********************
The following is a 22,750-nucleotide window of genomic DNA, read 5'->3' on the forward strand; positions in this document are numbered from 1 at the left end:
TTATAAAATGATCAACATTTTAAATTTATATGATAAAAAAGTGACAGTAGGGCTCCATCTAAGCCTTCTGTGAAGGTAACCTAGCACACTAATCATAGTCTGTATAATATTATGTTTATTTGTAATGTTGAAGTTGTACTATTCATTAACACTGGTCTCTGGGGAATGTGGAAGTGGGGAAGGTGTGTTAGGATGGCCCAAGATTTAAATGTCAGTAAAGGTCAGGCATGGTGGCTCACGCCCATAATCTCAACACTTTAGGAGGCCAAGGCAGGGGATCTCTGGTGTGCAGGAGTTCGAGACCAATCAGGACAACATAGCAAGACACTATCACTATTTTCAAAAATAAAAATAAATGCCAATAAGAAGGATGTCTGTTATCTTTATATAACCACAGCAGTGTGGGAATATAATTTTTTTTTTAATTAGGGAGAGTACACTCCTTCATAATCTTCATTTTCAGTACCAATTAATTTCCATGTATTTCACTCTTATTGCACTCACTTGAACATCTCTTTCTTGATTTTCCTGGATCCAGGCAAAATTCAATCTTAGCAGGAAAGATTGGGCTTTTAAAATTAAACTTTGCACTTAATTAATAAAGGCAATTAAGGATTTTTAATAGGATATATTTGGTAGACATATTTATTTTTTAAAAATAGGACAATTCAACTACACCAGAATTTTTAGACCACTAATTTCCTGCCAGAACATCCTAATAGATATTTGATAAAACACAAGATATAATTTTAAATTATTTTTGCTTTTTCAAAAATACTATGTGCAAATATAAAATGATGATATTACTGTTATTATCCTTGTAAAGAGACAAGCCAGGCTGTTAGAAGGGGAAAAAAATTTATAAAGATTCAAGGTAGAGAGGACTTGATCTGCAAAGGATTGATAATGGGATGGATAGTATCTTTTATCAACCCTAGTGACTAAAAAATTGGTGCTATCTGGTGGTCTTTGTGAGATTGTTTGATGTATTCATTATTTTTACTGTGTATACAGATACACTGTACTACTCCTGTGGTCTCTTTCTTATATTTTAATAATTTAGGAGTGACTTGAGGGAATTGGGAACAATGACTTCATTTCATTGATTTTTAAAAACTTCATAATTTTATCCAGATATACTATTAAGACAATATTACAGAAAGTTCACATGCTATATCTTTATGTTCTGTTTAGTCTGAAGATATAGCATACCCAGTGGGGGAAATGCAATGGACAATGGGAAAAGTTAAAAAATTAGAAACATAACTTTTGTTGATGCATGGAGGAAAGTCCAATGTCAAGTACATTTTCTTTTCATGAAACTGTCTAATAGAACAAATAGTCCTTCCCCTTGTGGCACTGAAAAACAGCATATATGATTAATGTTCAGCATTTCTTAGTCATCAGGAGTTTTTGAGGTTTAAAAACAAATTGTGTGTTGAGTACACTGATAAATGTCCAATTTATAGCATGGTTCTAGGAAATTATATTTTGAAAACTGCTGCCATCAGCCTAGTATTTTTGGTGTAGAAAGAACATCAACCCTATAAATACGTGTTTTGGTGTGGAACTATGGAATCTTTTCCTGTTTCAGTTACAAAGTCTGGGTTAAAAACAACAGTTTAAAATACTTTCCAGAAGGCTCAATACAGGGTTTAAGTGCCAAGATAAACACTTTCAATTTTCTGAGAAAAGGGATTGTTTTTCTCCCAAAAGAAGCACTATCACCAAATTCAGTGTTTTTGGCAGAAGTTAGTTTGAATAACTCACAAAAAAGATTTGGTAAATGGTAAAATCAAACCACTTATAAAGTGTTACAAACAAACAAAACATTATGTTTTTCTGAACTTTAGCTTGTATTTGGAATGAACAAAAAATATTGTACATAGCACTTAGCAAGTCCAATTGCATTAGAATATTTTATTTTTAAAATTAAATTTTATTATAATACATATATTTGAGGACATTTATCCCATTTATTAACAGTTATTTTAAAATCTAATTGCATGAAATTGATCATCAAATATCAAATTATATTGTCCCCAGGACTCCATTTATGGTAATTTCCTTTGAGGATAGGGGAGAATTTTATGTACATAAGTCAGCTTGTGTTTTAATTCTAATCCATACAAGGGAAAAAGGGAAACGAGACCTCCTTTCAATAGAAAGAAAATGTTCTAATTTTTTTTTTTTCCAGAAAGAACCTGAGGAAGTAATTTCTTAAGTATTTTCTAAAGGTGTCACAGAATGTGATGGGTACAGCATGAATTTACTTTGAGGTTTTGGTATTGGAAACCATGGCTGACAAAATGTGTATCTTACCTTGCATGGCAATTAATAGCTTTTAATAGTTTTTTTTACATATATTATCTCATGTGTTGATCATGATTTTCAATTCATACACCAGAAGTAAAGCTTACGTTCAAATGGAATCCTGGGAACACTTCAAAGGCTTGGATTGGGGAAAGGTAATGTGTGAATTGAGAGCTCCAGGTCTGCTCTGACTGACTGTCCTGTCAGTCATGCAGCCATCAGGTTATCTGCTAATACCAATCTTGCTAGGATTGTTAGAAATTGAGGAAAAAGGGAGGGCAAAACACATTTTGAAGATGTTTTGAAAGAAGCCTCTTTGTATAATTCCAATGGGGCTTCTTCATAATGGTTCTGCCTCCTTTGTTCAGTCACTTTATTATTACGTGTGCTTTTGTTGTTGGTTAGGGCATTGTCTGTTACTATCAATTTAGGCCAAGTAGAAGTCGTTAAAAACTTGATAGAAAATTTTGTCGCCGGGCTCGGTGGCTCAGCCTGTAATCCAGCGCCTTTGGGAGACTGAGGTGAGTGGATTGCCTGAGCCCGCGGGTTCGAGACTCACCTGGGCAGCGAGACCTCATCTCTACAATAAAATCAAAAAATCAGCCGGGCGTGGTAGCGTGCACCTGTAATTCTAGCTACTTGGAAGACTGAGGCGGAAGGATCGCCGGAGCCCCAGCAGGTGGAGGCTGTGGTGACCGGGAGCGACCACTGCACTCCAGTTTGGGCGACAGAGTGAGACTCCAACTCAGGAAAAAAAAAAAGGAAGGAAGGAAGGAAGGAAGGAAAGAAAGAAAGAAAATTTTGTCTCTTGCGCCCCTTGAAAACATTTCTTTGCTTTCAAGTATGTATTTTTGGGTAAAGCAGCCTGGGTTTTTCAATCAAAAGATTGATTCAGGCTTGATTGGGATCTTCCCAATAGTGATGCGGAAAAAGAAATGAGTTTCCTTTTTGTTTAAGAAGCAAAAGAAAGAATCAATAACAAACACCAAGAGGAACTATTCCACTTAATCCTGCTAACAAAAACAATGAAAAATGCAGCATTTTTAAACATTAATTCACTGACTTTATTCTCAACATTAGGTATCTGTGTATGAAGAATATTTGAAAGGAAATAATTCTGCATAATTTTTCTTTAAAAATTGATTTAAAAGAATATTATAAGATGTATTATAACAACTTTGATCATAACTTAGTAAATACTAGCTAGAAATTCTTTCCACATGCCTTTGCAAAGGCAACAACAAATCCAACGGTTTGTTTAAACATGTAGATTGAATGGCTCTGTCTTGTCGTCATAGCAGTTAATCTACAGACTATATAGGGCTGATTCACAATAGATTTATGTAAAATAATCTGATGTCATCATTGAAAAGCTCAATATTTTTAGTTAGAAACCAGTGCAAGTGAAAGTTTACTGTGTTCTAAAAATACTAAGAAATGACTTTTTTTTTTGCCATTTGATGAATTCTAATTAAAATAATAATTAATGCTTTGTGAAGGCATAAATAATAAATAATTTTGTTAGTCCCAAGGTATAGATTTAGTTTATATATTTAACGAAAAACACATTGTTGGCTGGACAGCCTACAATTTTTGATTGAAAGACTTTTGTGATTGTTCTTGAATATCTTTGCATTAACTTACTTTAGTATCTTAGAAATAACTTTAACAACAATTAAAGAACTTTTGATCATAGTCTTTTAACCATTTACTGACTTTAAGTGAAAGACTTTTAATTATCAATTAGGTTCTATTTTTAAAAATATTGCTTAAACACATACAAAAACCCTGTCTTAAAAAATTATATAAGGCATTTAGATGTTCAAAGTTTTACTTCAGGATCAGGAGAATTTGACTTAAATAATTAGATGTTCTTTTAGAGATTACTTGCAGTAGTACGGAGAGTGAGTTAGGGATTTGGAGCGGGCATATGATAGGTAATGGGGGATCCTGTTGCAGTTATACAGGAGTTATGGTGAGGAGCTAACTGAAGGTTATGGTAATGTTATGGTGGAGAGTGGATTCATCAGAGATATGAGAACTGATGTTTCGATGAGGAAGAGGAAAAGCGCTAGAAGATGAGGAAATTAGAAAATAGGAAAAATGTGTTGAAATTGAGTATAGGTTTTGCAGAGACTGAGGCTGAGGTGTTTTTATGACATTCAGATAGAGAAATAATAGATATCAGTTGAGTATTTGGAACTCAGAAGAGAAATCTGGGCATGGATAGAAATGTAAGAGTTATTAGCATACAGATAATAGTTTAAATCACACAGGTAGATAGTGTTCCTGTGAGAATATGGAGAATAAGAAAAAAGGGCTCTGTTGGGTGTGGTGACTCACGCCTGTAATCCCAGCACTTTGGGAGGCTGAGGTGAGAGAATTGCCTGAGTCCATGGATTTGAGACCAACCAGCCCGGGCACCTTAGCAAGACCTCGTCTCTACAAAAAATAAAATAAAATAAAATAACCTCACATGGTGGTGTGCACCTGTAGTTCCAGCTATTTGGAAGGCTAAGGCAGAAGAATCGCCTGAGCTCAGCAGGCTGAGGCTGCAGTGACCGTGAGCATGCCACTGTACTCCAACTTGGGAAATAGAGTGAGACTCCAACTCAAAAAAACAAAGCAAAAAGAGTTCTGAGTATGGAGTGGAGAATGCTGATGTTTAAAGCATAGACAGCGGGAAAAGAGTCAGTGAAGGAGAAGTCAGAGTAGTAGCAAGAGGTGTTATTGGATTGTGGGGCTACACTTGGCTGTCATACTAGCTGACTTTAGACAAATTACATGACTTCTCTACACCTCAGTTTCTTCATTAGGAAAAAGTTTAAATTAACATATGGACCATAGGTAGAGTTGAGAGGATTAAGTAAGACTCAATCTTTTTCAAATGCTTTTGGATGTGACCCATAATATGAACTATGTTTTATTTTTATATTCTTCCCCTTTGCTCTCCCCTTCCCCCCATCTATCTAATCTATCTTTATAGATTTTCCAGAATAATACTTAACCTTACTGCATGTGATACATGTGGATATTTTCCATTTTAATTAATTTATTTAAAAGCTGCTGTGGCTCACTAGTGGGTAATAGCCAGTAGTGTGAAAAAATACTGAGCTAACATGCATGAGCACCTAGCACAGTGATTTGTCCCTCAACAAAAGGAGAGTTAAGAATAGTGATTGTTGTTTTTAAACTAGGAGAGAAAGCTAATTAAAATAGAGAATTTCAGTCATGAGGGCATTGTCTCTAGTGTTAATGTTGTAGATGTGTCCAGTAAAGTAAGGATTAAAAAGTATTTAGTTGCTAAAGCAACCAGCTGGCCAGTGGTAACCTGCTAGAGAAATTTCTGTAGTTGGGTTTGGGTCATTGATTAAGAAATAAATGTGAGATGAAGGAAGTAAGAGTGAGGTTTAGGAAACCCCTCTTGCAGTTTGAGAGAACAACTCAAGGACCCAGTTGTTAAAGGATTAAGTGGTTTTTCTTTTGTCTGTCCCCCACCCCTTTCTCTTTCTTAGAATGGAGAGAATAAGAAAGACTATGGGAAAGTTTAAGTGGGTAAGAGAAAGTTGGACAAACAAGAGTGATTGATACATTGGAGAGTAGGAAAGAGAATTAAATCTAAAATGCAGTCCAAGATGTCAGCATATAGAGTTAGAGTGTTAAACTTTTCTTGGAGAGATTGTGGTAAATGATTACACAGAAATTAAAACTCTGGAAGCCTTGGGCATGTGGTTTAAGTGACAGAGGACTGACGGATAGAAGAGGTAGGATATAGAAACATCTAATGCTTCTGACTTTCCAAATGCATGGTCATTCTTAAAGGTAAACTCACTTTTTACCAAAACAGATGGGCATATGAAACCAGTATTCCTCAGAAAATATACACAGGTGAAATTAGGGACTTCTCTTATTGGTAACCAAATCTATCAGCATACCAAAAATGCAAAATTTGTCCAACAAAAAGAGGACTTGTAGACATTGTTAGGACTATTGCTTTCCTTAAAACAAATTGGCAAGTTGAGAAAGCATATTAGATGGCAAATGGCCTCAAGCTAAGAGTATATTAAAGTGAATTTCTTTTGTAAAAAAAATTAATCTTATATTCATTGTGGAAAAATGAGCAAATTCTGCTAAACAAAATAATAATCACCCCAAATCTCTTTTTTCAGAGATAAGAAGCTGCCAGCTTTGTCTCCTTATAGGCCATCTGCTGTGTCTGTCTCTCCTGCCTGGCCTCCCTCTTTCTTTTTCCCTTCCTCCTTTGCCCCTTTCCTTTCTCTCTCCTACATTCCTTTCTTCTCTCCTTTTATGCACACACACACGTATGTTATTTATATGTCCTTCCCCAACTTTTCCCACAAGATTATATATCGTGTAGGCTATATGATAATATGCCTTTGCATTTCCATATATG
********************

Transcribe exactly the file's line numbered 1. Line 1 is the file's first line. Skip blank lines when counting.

The following is a 22,750-nucleotide window of genomic DNA, read 5'->3' on the forward strand; positions in this document are numbered from 1 at the left end: